Incomplete Me

An Album By

For All Those Sleeping

Review by

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In a parallel universe, For All Those Sleeping’s third full-length release, Incomplete Me, could have been labeled screamo. Really, really good screamo. Underoath-level screamo. Today’s market, though, would have it metalcore, probably out of necessity for a term. But as a result, with every passing derivative act of the genres, it would do this band injustice not make this point: When did “screamo” or “metalcore” become bad words? There’s no reason to avoid bands of either genre if the music is good; that would make you a music snob. You’re not that. And there’s no reason to avoid For All Those Sleeping.

For All Those Sleeping’s blend can be biting and vicious (grabs you by the throat at the start of the album with “Crosses”), but it can also be perfectly harmonious (one of the most singable songs of the year with “Hell or Heaven”). They channel their inner Linkin Park through “Poison Party” before seamlessly exploding into beatdowns. For All Those Sleeping’s attention to detail in writing songs like these — what makes them who they are — is one of the band’s strengths: Embrace catchy, take the dagger to throats on a dime and don’t be afraid of a doing what’s right for the song.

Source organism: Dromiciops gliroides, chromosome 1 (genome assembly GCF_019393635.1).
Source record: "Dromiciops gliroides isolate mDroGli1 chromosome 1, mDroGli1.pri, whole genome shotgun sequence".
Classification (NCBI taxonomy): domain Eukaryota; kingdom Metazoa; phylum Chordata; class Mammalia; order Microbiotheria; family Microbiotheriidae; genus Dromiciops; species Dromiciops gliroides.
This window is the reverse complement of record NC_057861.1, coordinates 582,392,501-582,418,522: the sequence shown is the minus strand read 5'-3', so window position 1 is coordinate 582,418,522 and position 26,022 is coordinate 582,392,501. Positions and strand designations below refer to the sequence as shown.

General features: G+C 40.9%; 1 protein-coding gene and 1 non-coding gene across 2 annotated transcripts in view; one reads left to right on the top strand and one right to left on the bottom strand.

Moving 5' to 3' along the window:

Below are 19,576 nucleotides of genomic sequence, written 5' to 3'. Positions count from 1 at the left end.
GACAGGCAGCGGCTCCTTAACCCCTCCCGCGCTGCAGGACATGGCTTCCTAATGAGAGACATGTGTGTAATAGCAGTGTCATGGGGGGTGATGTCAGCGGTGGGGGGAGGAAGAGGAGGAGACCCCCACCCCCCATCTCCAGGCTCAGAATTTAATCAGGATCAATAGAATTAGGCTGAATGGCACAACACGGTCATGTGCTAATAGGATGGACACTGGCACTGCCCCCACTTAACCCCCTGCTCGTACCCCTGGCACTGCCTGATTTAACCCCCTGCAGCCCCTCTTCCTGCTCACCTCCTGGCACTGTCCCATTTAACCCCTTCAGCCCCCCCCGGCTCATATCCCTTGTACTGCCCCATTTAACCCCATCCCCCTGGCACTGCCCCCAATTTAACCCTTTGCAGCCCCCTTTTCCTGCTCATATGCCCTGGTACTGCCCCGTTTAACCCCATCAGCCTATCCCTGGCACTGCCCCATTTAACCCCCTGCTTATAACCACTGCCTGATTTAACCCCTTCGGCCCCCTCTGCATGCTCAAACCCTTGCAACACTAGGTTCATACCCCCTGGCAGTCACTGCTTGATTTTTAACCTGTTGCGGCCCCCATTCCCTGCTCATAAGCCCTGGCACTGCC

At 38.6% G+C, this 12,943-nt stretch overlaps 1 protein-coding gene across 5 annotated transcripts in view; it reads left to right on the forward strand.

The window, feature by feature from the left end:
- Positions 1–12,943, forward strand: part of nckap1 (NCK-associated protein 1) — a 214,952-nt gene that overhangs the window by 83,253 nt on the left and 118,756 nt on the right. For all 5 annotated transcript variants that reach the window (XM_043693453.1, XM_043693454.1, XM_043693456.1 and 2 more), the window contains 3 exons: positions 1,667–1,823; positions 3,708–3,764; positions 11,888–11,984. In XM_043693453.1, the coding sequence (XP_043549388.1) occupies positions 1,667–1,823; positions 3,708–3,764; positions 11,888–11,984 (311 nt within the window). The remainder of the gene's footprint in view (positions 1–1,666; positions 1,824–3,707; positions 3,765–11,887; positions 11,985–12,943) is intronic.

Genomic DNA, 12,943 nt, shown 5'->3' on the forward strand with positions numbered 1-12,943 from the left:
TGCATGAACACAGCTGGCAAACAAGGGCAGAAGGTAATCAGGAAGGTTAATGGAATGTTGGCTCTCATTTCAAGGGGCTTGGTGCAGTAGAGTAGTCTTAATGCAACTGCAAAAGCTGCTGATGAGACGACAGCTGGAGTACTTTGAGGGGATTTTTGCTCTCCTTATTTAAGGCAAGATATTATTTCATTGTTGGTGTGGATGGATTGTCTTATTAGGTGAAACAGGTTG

In a staid genre of derivative acts and pageantry, For All Those Sleeping demands attention with a perfect storm of catchy hooks and harmonies, heavy-as-nails breakdowns and inventive songwriting. This band understands the importance of writing a good song first, then letting the rest fall into place. Their experience works in their favor here, and it shows. If the band keeps stepping up their own bar, the future looks bright.


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Frenzied. Chaotic. Punk. The Undertaking!, San Diego's newest wild bunch, is about to release their debut album, and, if their live show is a premonition of any kind, the world will be opening up to one heck of a party with them. Contributing writer Andrew Voigt talks to vocalist Austin Visser about the band's new album, the reality of their music, and how they've been able to embrace their creative freedom.


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